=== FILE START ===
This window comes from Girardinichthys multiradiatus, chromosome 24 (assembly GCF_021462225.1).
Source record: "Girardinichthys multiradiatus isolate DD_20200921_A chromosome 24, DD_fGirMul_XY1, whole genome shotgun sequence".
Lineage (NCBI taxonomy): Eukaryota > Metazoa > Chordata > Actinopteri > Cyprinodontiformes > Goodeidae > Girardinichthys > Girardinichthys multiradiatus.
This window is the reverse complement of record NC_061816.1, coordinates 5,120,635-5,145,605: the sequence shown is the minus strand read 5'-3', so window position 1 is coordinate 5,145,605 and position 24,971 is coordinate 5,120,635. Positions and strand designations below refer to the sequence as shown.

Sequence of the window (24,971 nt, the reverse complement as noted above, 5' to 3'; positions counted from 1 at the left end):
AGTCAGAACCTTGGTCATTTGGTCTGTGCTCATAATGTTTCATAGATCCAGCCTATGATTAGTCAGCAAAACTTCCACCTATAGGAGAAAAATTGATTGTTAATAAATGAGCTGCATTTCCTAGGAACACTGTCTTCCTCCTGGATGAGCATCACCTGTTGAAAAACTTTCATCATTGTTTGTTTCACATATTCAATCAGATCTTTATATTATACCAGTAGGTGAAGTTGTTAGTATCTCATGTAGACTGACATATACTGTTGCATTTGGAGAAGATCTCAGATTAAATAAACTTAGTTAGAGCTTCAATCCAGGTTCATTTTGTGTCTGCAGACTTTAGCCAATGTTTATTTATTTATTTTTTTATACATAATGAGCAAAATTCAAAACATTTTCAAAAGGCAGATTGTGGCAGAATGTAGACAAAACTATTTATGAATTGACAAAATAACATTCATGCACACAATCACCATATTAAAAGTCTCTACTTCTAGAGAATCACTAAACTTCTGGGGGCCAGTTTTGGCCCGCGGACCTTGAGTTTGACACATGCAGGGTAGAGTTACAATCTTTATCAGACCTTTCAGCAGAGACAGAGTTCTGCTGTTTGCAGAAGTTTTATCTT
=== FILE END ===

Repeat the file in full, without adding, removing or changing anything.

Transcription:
This window comes from Girardinichthys multiradiatus, chromosome 24 (assembly GCF_021462225.1).
Source record: "Girardinichthys multiradiatus isolate DD_20200921_A chromosome 24, DD_fGirMul_XY1, whole genome shotgun sequence".
Lineage (NCBI taxonomy): Eukaryota > Metazoa > Chordata > Actinopteri > Cyprinodontiformes > Goodeidae > Girardinichthys > Girardinichthys multiradiatus.
This window is the reverse complement of record NC_061816.1, coordinates 5,120,635-5,145,605: the sequence shown is the minus strand read 5'-3', so window position 1 is coordinate 5,145,605 and position 24,971 is coordinate 5,120,635. Positions and strand designations below refer to the sequence as shown.

Sequence of the window (24,971 nt, the reverse complement as noted above, 5' to 3'; positions counted from 1 at the left end):
AGTCAGAACCTTGGTCATTTGGTCTGTGCTCATAATGTTTCATAGATCCAGCCTATGATTAGTCAGCAAAACTTCCACCTATAGGAGAAAAATTGATTGTTAATAAATGAGCTGCATTTCCTAGGAACACTGTCTTCCTCCTGGATGAGCATCACCTGTTGAAAAACTTTCATCATTGTTTGTTTCACATATTCAATCAGATCTTTATATTATACCAGTAGGTGAAGTTGTTAGTATCTCATGTAGACTGACATATACTGTTGCATTTGGAGAAGATCTCAGATTAAATAAACTTAGTTAGAGCTTCAATCCAGGTTCATTTTGTGTCTGCAGACTTTAGCCAATGTTTATTTATTTATTTTTTTATACATAATGAGCAAAATTCAAAACATTTTCAAAAGGCAGATTGTGGCAGAATGTAGACAAAACTATTTATGAATTGACAAAATAACATTCATGCACACAATCACCATATTAAAAGTCTCTACTTCTAGAGAATCACTAAACTTCTGGGGGCCAGTTTTGGCCCGCGGACCTTGAGTTTGACACATGCAGGGTAGAGTTACAATCTTTATCAGACCTTTCAGCAGAGACAGAGTTCTGCTGTTTGCAGAAGTTTTATCTT